“If you see her, you can be her.”
The LA84 Foundation celebrated the 32nd Annual National Girls & Women in Sports Day on Wednesday, hosting a Breakfast of Champions conversation with Olympic and Paralympic legends in front of a capacity crowd. Moderated by sports and entertainment journalist Audrey Cleo Yap, panelists included five-time U.S. national champion figure skater Tai Babilonia, nine-time Paralympian Candace Cable, five-time Olympian Connie Paraskevin, two-time short track speed skating Olympic medalist Rusty Smith, and 15-year-old hockey player Brooke Charlton. Introducing the panel was Renata Simril, the LA84 Foundation’s President and CEO. Including the panel, 11 Olympians and Paralympians attended the event on the LA84 campus.
The event was proudly supported by Verizon, and additional supporters of the event included Southern California Olympians and Paralympians Association (SCOPA) and the Women in Sports and Entertainment Los Angeles (WISE LA). The foundation was also joined by girls from ICEF Rugby, a local youth sports and leadership program partially funded by LA84.
National Girls & Women in Sports Day (NGWSD) is a day to celebrate the extraordinary achievements in girls’ and women’s sports and the positive influence athletic participation brings to their lives. The LA84 Foundation has hosted a number of NGWSD receptions in the past, with guests including four-time Olympic gold medalist swimmer Janet Evans and four-time Olympic water polo medalist Brenda Villa.
NGWSD recognizes the ongoing effort towards equality and access for women in sports and the nation’s commitment to expand sport and participation opportunities for all girls and future generations. The directive of NGWSD aligns with LA84’s commitment to closing the Play Equity gap in youth sports, especially in regards to increasing the number of female athletes and coaches. LA84 has hosted a number of convenings on women in coaching, and had a panel at its 2017 Summit on how to increase the number of female coaches. The theme of NGWSD 2018 is “Play Fair, Play IX” in reference to the landmark Title IX legislation that expanded sports opportunities for girls.
The discussion covered a number of topics and issues related to closing the gender gap in sports. “It’s our job to educate young athletes of today and make sure they do understand,” Paraskevin said on the importance of still pushing for gender equity. “We celebrate it, but we still need to keep pushing forward. Paraskevin, who competed in both the Summer and Winter Olympic Games, in sprint track cycling and speed skating, respectively, now runs the Connie Cycling Foundation, an LA84 grantee organization introducing youth to cycling.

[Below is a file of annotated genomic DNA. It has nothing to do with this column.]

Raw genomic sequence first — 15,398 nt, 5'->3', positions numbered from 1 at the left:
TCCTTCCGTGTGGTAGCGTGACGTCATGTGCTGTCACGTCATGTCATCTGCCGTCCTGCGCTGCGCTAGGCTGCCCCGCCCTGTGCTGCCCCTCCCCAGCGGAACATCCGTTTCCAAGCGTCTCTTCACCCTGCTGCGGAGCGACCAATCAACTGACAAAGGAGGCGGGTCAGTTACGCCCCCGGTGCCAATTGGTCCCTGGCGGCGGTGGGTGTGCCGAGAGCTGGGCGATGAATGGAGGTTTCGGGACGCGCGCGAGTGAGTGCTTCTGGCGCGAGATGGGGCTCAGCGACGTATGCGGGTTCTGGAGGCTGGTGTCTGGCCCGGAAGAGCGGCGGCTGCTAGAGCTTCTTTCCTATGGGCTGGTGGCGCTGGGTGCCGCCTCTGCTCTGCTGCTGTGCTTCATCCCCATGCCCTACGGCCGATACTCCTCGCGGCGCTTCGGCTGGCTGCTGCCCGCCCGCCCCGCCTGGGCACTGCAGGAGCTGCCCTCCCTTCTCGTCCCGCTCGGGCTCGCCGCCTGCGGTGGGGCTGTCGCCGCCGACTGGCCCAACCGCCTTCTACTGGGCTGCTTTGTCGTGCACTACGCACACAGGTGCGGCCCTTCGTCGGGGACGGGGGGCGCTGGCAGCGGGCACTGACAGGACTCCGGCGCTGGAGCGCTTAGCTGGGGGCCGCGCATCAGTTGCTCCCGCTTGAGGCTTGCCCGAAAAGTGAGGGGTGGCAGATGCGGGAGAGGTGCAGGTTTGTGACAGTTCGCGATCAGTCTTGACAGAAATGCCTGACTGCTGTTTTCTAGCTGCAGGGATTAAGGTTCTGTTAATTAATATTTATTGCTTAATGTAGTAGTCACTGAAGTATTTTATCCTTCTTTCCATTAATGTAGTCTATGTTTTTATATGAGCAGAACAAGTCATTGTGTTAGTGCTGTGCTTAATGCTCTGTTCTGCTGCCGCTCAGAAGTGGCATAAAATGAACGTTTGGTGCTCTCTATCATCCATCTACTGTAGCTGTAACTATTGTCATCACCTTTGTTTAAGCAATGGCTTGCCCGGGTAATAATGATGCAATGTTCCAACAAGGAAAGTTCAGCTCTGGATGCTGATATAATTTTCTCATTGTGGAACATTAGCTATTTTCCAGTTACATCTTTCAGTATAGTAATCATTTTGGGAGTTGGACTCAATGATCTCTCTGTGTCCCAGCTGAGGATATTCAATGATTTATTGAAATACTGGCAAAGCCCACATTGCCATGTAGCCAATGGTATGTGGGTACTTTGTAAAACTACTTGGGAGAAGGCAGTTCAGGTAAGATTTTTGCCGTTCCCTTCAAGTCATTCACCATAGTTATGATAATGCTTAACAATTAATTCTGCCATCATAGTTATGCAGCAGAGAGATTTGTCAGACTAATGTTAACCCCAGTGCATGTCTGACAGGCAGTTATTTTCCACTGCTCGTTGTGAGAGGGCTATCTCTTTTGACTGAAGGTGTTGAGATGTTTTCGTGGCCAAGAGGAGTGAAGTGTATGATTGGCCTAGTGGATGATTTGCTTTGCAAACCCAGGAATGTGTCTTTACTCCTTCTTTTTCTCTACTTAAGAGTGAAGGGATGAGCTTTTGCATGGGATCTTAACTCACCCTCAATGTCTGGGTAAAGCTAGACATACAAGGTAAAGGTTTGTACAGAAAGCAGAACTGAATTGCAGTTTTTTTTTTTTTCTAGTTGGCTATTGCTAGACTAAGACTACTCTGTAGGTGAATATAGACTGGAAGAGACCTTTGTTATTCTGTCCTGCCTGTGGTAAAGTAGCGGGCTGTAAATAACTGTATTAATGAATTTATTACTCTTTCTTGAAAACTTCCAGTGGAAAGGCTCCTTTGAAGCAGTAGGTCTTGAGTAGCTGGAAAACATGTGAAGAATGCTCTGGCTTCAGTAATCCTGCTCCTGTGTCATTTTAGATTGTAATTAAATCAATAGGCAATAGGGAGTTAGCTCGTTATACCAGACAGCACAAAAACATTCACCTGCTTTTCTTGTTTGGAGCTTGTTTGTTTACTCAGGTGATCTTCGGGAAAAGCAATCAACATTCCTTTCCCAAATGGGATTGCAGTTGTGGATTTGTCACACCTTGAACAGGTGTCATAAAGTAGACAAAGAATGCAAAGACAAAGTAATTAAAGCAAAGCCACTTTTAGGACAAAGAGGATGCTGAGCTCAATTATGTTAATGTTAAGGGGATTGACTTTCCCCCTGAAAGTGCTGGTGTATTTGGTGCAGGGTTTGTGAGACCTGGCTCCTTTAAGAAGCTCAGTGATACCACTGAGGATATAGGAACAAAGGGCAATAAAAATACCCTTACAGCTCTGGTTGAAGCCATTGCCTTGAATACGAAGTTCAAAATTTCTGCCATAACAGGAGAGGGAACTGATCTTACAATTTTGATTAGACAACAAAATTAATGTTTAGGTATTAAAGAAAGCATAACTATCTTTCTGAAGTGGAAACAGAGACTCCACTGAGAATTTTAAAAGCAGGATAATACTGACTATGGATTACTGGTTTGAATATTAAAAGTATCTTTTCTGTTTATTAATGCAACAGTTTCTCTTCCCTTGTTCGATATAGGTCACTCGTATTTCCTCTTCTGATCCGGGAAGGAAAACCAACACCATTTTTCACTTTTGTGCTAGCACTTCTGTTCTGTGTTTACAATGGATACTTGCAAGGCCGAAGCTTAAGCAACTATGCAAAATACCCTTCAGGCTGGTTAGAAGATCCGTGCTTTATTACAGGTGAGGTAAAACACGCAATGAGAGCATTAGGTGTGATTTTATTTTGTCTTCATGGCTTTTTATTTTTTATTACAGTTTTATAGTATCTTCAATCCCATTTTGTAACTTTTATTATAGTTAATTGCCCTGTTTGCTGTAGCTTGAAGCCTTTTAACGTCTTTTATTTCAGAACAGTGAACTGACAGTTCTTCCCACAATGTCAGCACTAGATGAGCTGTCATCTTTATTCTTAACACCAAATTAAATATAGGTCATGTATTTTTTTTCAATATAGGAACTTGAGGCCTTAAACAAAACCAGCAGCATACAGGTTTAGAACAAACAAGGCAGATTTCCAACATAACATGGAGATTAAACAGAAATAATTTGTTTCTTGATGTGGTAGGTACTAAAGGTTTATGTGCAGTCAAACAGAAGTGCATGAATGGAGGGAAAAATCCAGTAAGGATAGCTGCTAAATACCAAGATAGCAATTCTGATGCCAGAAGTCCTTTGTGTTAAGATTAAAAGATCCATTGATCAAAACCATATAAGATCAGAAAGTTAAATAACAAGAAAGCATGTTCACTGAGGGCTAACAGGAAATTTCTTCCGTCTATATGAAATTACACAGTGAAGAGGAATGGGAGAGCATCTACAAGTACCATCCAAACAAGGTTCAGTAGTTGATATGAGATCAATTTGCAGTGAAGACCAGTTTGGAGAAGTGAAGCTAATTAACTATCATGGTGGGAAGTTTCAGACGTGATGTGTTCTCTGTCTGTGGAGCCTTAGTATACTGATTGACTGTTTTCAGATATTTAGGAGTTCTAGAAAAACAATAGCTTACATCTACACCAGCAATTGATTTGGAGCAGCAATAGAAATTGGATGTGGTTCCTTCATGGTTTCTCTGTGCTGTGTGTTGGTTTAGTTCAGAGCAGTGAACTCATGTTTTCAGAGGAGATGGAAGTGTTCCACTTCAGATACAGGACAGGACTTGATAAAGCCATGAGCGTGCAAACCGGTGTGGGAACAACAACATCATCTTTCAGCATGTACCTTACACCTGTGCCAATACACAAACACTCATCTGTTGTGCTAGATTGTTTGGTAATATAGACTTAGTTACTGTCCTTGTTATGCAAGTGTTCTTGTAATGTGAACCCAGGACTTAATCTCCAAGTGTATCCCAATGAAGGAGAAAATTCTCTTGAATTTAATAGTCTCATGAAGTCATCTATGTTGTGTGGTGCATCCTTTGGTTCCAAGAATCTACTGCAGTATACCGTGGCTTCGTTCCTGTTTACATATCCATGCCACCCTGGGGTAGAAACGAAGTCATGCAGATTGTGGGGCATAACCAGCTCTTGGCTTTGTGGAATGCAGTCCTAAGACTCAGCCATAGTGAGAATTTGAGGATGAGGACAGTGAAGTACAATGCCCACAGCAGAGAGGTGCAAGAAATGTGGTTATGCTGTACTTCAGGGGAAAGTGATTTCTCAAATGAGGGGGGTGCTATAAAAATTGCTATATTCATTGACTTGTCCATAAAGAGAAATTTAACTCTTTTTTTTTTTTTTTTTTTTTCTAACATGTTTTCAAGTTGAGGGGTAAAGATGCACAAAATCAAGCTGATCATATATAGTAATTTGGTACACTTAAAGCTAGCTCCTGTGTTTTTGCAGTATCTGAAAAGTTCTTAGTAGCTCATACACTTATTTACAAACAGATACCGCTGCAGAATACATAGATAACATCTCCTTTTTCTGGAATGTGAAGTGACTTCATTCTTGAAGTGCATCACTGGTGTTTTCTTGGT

Charlton, a member of the LA Junior Kings, shared her attitude on starting off in a sport traditionally dominated by men. “When I started, not many girls were at the rink,” she said. “But once I did, it came naturally. I’m not scared to play against a guys team. They all look the same.” On that same note of inclusion, Cable expressed her desire to continue pushing for inclusion in Paralympic sports. “Sports is one of those places everybody can participate,” said Cable, the first woman to win medals in both the Summer and Winter Paralympic Games. “For women with disabilities, exposure to those sports are still lacking, with accessibility and attitudinal [issues]. Education and awareness create opportunity.”
The panel also addressed the value of having more female coaches, both at a recreational and competitive level. “I had women coaches all growing up,” said Smith, whose instruction under Wilma Boomstra was facilitated by an LA84 grant to the Southern California Speed Skating Association. “I thought it was normal, growing up in Long Beach. I’m shocked it wasn’t. I had strong women in my life, though, to show me it should be normal.” Babilonia brought up the inspirational story of her coach, Mabel Fairbanks, who was the first African-American inductee into the U.S. Figure Skating Hall of Fame.
As Los Angeles looks ahead to the LA 2028 Games, Paraskevin had a final reflection on the power of paying it forward to the next generation of aspiring Olympians and citizens alike. “The way I was coached was appropriate in explaining along the way that I was expected to participate as a coach to younger or less-experienced ones growing up. As an athlete, that requires you to explain and think about what you’re doing differently. You become a better athlete and a pretty darn good coach.”